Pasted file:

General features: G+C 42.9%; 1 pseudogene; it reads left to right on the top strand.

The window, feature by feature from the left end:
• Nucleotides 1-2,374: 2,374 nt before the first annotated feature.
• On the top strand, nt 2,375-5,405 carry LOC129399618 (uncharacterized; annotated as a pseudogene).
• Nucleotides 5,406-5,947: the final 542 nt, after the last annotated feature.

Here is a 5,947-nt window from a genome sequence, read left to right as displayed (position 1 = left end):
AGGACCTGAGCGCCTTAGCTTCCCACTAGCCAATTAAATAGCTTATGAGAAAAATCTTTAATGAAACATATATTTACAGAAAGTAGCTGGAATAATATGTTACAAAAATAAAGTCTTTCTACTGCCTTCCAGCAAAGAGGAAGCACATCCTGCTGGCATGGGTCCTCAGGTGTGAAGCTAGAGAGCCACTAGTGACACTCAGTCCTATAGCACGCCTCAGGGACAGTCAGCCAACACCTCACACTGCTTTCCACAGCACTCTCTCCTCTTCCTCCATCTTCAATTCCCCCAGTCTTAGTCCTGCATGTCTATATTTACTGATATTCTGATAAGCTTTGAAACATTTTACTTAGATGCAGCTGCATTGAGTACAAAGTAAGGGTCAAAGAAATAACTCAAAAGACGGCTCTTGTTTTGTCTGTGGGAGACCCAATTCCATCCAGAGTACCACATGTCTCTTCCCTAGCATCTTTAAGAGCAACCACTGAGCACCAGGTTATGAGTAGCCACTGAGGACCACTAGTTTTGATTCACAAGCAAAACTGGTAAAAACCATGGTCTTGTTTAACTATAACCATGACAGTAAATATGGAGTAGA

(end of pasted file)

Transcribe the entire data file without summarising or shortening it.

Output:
General features: G+C 42.9%; 1 pseudogene; it reads left to right on the top strand.

The window, feature by feature from the left end:
• Nucleotides 1-2,374: 2,374 nt before the first annotated feature.
• On the top strand, nt 2,375-5,405 carry LOC129399618 (uncharacterized; annotated as a pseudogene).
• Nucleotides 5,406-5,947: the final 542 nt, after the last annotated feature.

Here is a 5,947-nt window from a genome sequence, read left to right as displayed (position 1 = left end):
AGGACCTGAGCGCCTTAGCTTCCCACTAGCCAATTAAATAGCTTATGAGAAAAATCTTTAATGAAACATATATTTACAGAAAGTAGCTGGAATAATATGTTACAAAAATAAAGTCTTTCTACTGCCTTCCAGCAAAGAGGAAGCACATCCTGCTGGCATGGGTCCTCAGGTGTGAAGCTAGAGAGCCACTAGTGACACTCAGTCCTATAGCACGCCTCAGGGACAGTCAGCCAACACCTCACACTGCTTTCCACAGCACTCTCTCCTCTTCCTCCATCTTCAATTCCCCCAGTCTTAGTCCTGCATGTCTATATTTACTGATATTCTGATAAGCTTTGAAACATTTTACTTAGATGCAGCTGCATTGAGTACAAAGTAAGGGTCAAAGAAATAACTCAAAAGACGGCTCTTGTTTTGTCTGTGGGAGACCCAATTCCATCCAGAGTACCACATGTCTCTTCCCTAGCATCTTTAAGAGCAACCACTGAGCACCAGGTTATGAGTAGCCACTGAGGACCACTAGTTTTGATTCACAAGCAAAACTGGTAAAAACCATGGTCTTGTTTAACTATAACCATGACAGTAAATATGGAGTAGA